I came across something lately that affected me very deeply, in a number of ways. I literally just tripped over it, unaware of the impact it would have on me. It reminded me of my childhood, filled with dreaming. It reminded me of the incredible adventures I’ve had during my life.  And it reminded me of the most important teacher, role model, mentor and friend in my life. The most incredible person I have ever known – my Mum. She taught me, by example, how to life a good life. She passed away last November, after a heartbreaking 15 month illness. I’m still struggling with coming to terms with that huge, huge loss. I’m still heartbroken. And I guess it’s made me very introspective lately. That’s why, when I tripped over this thing recently, it really struck me to my core. A quote from this thing I tripped over really resonated with me. It reminded me of my Mum. It reminded me of my own life. And it reminded me that we should not be afraid to dream and to work hard to achieve those dreams. Achieving those dreams involves risks.  But without that hard work and willingness to take risks, those dreams may very well sit on the shelf, unfulfilled. Here’s the quote that resonated with me so deeply –

“It’s not about how to achieve your dreams. It’s about how you live your life. If you lead your life the right way, karma will take care of itself. The dreams will come to you.”

Wow…. if you lead your life the right way, the dreams will come to you.  I wish I’d come up with those words myself.

Those words came from Randy Pausch.  I’m sure many of you know Randy Pauch’s story. I didn’t. I was living in New Zealand at the time and for whatever reason, I didn’t hear about it. If you don’t know his story – Randy Pausch was an engineering and computer science professor at Carnegie Mellon University. The university had a tradition that at the end of the school year, one of its faculty would give a talk for their special lecture called, The Last Lecture. The idea behind the Last Lecture is if you knew you were dying and this was your last lecture – your last chance to say something important, what would you say. The irony here is that in fact, Randy Pausch was dying – of pancreatic cancer – one of the most lethal forms of cancer. He passed away at the very young age of 47.  My aunt passed away from pancreatic cancer 14 years ago so Randy’s story has even more significance for me.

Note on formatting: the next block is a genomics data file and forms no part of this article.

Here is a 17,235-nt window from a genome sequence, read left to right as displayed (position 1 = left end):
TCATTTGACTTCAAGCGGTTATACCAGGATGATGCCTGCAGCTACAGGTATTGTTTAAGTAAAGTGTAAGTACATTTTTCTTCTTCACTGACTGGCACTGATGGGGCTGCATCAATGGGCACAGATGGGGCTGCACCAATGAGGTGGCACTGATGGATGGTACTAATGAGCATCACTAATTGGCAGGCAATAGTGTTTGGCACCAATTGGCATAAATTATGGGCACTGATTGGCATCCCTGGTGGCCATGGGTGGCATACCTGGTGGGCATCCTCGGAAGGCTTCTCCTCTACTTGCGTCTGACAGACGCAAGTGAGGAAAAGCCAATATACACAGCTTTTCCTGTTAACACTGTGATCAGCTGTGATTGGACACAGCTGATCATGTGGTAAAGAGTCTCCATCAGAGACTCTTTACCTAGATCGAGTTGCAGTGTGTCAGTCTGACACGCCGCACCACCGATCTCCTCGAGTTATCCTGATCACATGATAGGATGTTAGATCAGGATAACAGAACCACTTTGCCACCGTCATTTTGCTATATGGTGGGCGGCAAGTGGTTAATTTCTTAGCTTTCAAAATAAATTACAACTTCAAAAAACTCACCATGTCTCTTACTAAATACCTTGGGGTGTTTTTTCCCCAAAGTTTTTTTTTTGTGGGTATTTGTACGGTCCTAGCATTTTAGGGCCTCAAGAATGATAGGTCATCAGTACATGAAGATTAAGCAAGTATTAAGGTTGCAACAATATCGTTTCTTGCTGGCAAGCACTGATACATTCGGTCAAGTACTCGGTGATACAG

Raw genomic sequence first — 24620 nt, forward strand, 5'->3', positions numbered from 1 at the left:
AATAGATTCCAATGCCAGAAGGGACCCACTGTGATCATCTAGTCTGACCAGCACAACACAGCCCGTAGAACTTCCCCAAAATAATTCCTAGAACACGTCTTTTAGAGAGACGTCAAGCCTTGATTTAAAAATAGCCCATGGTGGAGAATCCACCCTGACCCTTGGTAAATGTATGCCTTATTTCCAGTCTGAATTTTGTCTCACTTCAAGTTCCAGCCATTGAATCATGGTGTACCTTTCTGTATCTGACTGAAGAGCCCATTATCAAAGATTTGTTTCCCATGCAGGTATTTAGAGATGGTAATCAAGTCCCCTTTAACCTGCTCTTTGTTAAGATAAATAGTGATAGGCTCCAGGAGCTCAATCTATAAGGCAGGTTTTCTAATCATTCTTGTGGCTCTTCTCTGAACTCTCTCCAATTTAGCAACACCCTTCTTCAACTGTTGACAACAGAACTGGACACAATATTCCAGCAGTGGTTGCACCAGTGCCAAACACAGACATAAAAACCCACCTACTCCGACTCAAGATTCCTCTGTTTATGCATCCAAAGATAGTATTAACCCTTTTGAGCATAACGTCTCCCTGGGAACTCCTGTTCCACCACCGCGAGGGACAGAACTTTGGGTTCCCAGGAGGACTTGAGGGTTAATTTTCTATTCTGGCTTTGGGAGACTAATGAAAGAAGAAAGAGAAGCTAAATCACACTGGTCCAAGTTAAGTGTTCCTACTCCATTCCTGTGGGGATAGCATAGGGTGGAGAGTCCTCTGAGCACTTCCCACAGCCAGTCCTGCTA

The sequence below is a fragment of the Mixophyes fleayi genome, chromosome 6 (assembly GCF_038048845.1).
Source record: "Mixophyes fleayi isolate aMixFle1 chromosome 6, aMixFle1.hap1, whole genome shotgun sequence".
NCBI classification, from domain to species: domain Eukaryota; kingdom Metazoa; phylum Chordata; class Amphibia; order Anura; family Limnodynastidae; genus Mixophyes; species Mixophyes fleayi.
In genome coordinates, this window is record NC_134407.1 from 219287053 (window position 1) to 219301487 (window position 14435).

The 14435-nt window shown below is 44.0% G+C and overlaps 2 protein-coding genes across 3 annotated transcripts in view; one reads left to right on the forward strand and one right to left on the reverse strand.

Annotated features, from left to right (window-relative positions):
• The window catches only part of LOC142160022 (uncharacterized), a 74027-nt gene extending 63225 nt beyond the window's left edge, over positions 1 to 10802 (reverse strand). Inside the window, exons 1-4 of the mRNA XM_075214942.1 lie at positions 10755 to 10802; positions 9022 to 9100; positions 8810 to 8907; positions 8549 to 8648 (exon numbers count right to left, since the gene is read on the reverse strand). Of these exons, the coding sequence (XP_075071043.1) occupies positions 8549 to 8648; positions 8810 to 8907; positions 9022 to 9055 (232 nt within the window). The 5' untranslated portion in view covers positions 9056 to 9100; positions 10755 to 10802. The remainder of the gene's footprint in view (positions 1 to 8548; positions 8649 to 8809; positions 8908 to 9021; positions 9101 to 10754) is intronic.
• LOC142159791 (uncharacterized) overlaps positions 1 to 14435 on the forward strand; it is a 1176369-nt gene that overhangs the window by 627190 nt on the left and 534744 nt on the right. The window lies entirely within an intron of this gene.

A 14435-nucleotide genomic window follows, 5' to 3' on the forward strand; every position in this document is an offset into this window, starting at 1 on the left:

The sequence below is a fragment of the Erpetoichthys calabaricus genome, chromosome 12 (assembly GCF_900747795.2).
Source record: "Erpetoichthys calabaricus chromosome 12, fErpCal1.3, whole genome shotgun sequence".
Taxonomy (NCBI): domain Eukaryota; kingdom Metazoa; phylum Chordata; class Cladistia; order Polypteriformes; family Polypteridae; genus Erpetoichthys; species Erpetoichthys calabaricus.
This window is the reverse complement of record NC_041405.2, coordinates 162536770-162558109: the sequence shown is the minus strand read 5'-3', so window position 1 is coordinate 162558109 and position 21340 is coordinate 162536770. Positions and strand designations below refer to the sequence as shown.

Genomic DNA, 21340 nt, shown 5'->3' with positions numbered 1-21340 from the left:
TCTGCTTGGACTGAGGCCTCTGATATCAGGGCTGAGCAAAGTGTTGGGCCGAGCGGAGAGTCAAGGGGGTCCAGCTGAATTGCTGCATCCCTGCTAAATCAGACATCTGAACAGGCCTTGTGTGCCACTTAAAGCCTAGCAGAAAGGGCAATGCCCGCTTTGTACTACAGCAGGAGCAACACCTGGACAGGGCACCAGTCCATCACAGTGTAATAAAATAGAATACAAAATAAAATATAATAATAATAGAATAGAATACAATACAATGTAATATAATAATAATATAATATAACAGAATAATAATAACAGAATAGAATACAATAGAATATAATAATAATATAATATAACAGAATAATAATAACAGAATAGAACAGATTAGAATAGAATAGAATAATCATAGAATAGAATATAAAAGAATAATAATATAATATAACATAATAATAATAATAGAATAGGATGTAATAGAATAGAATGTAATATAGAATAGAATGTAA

I could spend the rest of this post paraphrasing what Randy said and talking about the significance of his words and what he did during the last several months of his life. But I think I’ll let Randy tell his own story. You can watch his hour long talk, The Last Lecture, on Youtube at:

I would highly, highly recommend that you watch it. It’s profound. It’s fun. And it’s inspirational.  There is nothing I could say that would add anything to Randy’s message. Just watch it. And think about how you live your life. What dreams you have achieved. What dreams remain unfulfilled and what you are going to do about it. And more importantly, how you want to live the rest of your life.


Filed under Dreams, Life's short...., Opinion, Philosophy

I just wanna be me….

Ok, so I promised myself no more ‘binge posting’. No more posting 5 times a week and then nothing for a month. But rules, like the rule of thirds in photography, are meant to be broken as long as you break them well. So, I’m breaking my own rule about only one post per week…. because I just have to.

My reason for breaking my own (newly legislated) rule is inspiration. You know – you just read or saw something and it got the thoughts and creative juices going and so now you just HAVE to say something or you’ll burst! It’s like being in grade school and the teacher asks a question and it’s one of the few that you know the answer to and so you’re just bouncing up and down in your chair, shoving your hand in the air thinking, “pick me, pick me!” It’s that kind of ‘I’ve just gotta share’ moments.